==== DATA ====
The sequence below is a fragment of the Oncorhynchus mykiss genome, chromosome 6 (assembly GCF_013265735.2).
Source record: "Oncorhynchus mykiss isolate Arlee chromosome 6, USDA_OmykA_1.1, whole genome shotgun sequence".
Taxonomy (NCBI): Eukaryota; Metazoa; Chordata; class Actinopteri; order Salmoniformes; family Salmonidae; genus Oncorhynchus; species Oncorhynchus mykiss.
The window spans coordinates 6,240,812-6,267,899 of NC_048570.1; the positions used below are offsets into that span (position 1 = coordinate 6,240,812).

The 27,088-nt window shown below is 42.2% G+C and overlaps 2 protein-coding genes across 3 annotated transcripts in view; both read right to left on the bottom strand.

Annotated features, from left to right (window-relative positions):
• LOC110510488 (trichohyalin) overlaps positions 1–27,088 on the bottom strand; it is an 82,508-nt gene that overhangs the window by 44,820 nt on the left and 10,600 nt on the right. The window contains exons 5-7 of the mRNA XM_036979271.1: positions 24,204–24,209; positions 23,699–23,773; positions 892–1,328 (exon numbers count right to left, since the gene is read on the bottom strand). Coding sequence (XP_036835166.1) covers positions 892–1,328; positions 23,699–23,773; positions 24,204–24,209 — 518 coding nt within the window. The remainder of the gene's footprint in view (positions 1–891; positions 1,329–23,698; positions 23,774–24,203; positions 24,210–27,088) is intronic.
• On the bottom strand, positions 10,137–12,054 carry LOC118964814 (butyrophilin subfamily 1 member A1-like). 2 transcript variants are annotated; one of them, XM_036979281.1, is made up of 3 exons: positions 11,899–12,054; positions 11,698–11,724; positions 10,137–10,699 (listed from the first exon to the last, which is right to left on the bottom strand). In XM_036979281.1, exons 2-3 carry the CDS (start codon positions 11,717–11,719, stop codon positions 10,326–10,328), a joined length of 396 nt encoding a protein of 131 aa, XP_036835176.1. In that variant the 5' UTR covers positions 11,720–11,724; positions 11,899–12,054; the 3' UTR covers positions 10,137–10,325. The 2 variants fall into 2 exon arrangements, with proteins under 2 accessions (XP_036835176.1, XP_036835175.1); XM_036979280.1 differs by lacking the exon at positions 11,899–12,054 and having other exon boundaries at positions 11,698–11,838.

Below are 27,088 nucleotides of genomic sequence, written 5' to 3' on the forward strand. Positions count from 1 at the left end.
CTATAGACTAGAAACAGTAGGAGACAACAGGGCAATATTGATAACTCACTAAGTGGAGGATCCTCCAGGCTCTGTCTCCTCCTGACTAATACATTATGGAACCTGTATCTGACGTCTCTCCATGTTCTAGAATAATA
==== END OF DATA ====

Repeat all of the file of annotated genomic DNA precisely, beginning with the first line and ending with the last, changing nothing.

The sequence below is a fragment of the Oncorhynchus mykiss genome, chromosome 6 (assembly GCF_013265735.2).
Source record: "Oncorhynchus mykiss isolate Arlee chromosome 6, USDA_OmykA_1.1, whole genome shotgun sequence".
Taxonomy (NCBI): Eukaryota; Metazoa; Chordata; class Actinopteri; order Salmoniformes; family Salmonidae; genus Oncorhynchus; species Oncorhynchus mykiss.
The window spans coordinates 6,240,812-6,267,899 of NC_048570.1; the positions used below are offsets into that span (position 1 = coordinate 6,240,812).

The 27,088-nt window shown below is 42.2% G+C and overlaps 2 protein-coding genes across 3 annotated transcripts in view; both read right to left on the bottom strand.

Annotated features, from left to right (window-relative positions):
• LOC110510488 (trichohyalin) overlaps positions 1–27,088 on the bottom strand; it is an 82,508-nt gene that overhangs the window by 44,820 nt on the left and 10,600 nt on the right. The window contains exons 5-7 of the mRNA XM_036979271.1: positions 24,204–24,209; positions 23,699–23,773; positions 892–1,328 (exon numbers count right to left, since the gene is read on the bottom strand). Coding sequence (XP_036835166.1) covers positions 892–1,328; positions 23,699–23,773; positions 24,204–24,209 — 518 coding nt within the window. The remainder of the gene's footprint in view (positions 1–891; positions 1,329–23,698; positions 23,774–24,203; positions 24,210–27,088) is intronic.
• On the bottom strand, positions 10,137–12,054 carry LOC118964814 (butyrophilin subfamily 1 member A1-like). 2 transcript variants are annotated; one of them, XM_036979281.1, is made up of 3 exons: positions 11,899–12,054; positions 11,698–11,724; positions 10,137–10,699 (listed from the first exon to the last, which is right to left on the bottom strand). In XM_036979281.1, exons 2-3 carry the CDS (start codon positions 11,717–11,719, stop codon positions 10,326–10,328), a joined length of 396 nt encoding a protein of 131 aa, XP_036835176.1. In that variant the 5' UTR covers positions 11,720–11,724; positions 11,899–12,054; the 3' UTR covers positions 10,137–10,325. The 2 variants fall into 2 exon arrangements, with proteins under 2 accessions (XP_036835176.1, XP_036835175.1); XM_036979280.1 differs by lacking the exon at positions 11,899–12,054 and having other exon boundaries at positions 11,698–11,838.

Below are 27,088 nucleotides of genomic sequence, written 5' to 3' on the forward strand. Positions count from 1 at the left end.
CTATAGACTAGAAACAGTAGGAGACAACAGGGCAATATTGATAACTCACTAAGTGGAGGATCCTCCAGGCTCTGTCTCCTCCTGACTAATACATTATGGAACCTGTATCTGACGTCTCTCCATGTTCTAGAATAATA